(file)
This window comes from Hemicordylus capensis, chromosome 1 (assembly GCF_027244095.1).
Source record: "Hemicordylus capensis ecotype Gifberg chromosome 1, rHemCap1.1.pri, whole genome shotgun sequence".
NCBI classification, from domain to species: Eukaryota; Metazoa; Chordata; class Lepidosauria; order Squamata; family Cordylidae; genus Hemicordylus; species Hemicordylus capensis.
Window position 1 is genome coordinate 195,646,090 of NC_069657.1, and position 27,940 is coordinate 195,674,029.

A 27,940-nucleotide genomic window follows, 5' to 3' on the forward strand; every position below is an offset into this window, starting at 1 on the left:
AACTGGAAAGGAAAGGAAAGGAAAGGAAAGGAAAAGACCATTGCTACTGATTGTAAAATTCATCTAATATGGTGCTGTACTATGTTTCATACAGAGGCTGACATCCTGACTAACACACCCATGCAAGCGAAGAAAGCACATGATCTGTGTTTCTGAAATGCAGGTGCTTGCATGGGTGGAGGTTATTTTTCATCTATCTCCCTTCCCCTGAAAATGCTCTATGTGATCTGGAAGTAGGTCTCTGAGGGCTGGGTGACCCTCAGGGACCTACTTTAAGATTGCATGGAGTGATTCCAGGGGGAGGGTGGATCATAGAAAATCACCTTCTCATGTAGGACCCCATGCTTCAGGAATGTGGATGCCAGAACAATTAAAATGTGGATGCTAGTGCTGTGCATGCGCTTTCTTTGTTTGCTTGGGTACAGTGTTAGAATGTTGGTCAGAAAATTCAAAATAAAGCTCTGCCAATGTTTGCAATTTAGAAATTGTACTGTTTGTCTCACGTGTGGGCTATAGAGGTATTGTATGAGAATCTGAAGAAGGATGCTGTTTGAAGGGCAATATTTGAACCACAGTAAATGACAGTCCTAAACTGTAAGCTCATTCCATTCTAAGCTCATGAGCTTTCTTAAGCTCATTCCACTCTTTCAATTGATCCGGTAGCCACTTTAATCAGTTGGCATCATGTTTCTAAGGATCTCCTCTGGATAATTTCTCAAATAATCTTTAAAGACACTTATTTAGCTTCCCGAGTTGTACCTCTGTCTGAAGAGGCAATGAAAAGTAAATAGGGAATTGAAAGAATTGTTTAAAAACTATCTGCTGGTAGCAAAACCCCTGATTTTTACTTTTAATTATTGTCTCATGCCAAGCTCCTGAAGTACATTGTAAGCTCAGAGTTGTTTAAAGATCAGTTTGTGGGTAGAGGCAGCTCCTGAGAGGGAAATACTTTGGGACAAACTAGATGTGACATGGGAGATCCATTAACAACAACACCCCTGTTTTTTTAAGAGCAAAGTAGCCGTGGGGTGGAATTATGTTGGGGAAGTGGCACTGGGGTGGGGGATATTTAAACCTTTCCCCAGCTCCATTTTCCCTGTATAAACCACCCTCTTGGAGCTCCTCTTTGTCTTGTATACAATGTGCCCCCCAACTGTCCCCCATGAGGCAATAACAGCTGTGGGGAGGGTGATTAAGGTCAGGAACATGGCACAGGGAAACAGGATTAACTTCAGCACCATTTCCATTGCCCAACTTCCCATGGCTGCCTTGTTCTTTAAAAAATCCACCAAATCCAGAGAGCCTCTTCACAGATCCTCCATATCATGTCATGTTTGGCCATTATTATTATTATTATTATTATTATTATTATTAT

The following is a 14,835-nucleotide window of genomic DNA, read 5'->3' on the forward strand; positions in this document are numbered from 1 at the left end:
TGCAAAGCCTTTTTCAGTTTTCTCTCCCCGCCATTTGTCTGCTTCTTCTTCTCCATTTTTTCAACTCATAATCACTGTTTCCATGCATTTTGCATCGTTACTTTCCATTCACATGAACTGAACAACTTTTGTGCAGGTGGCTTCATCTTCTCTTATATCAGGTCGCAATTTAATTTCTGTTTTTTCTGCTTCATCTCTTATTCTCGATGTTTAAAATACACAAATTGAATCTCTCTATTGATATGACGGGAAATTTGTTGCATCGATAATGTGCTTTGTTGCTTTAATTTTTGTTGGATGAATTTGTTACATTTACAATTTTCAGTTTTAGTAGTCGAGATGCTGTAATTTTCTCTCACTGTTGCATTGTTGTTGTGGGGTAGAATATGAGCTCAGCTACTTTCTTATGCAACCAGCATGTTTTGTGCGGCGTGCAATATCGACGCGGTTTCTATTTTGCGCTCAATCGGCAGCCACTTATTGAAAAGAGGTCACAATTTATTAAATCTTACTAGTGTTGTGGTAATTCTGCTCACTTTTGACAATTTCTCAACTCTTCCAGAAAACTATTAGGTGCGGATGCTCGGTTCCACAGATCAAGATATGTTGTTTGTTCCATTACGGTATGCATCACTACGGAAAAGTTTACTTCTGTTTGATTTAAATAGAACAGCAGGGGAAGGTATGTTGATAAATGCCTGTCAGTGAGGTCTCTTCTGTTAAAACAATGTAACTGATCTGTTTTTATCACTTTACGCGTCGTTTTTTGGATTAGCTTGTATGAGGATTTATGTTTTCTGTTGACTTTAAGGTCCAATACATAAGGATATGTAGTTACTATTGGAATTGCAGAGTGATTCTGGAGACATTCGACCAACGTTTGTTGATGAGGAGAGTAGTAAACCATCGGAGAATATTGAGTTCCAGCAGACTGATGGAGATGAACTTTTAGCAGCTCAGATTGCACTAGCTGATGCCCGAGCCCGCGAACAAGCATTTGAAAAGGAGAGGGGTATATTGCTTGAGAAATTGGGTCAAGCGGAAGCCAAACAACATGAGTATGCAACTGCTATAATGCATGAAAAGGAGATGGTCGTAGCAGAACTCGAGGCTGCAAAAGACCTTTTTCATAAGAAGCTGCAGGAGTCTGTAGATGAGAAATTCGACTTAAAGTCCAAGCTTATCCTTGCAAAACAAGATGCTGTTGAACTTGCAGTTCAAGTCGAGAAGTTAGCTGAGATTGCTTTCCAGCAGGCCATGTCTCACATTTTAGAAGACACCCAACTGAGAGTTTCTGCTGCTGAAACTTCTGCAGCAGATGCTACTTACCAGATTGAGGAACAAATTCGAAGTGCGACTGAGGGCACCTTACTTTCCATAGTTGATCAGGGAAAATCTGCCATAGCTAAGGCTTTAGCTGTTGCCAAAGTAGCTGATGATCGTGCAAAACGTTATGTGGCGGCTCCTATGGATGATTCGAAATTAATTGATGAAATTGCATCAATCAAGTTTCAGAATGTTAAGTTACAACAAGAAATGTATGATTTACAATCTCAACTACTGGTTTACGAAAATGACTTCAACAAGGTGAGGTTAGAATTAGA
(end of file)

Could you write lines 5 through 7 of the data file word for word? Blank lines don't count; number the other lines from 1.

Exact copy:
A 27,940-nucleotide genomic window follows, 5' to 3' on the forward strand; every position below is an offset into this window, starting at 1 on the left:
AACTGGAAAGGAAAGGAAAGGAAAGGAAAGGAAAAGACCATTGCTACTGATTGTAAAATTCATCTAATATGGTGCTGTACTATGTTTCATACAGAGGCTGACATCCTGACTAACACACCCATGCAAGCGAAGAAAGCACATGATCTGTGTTTCTGAAATGCAGGTGCTTGCATGGGTGGAGGTTATTTTTCATCTATCTCCCTTCCCCTGAAAATGCTCTATGTGATCTGGAAGTAGGTCTCTGAGGGCTGGGTGACCCTCAGGGACCTACTTTAAGATTGCATGGAGTGATTCCAGGGGGAGGGTGGATCATAGAAAATCACCTTCTCATGTAGGACCCCATGCTTCAGGAATGTGGATGCCAGAACAATTAAAATGTGGATGCTAGTGCTGTGCATGCGCTTTCTTTGTTTGCTTGGGTACAGTGTTAGAATGTTGGTCAGAAAATTCAAAATAAAGCTCTGCCAATGTTTGCAATTTAGAAATTGTACTGTTTGTCTCACGTGTGGGCTATAGAGGTATTGTATGAGAATCTGAAGAAGGATGCTGTTTGAAGGGCAATATTTGAACCACAGTAAATGACAGTCCTAAACTGTAAGCTCATTCCATTCTAAGCTCATGAGCTTTCTTAAGCTCATTCCACTCTTTCAATTGATCCGGTAGCCACTTTAATCAGTTGGCATCATGTTTCTAAGGATCTCCTCTGGATAATTTCTCAAATAATCTTTAAAGACACTTATTTAGCTTCCCGAGTTGTACCTCTGTCTGAAGAGGCAATGAAAAGTAAATAGGGAATTGAAAGAATTGTTTAAAAACTATCTGCTGGTAGCAAAACCCCTGATTTTTACTTTTAATTATTGTCTCATGCCAAGCTCCTGAAGTACATTGTAAGCTCAGAGTTGTTTAAAGATCAGTTTGTGGGTAGAGGCAGCTCCTGAGAGGGAAATACTTTGGGACAAACTAGATGTGACATGGGAGATCCATTAACAACAACACCCCTGTTTTTTTAAGAGCAAAGTAGCCGTGGGGTGGAATTATGTTGGGGAAGTGGCACTGGGGTGGGGGATATTTAAACCTTTCCCCAGCTCCATTTTCCCTGTATAAACCACCCTCTTGGAGCTCCTCTTTGTCTTGTATACAATGTGCCCCCCAACTGTCCCCCATGAGGCAATAACAGCTGTGGGGAGGGTGATTAAGGTCAGGAACATGGCACAGGGAAACAGGATTAACTTCAGCACCATTTCCATTGCCCAACTTCCCATGGCTGCCTTGTTCTTTAAAAAATCCACCAAATCCAGAGAGCCTCTTCACAGATCCTCCATATCATGTCATGTTTGGCCATTATTATTATTATTATTATTATTATTATTATTAT

The following is a 14,835-nucleotide window of genomic DNA, read 5'->3' on the forward strand; positions in this document are numbered from 1 at the left end: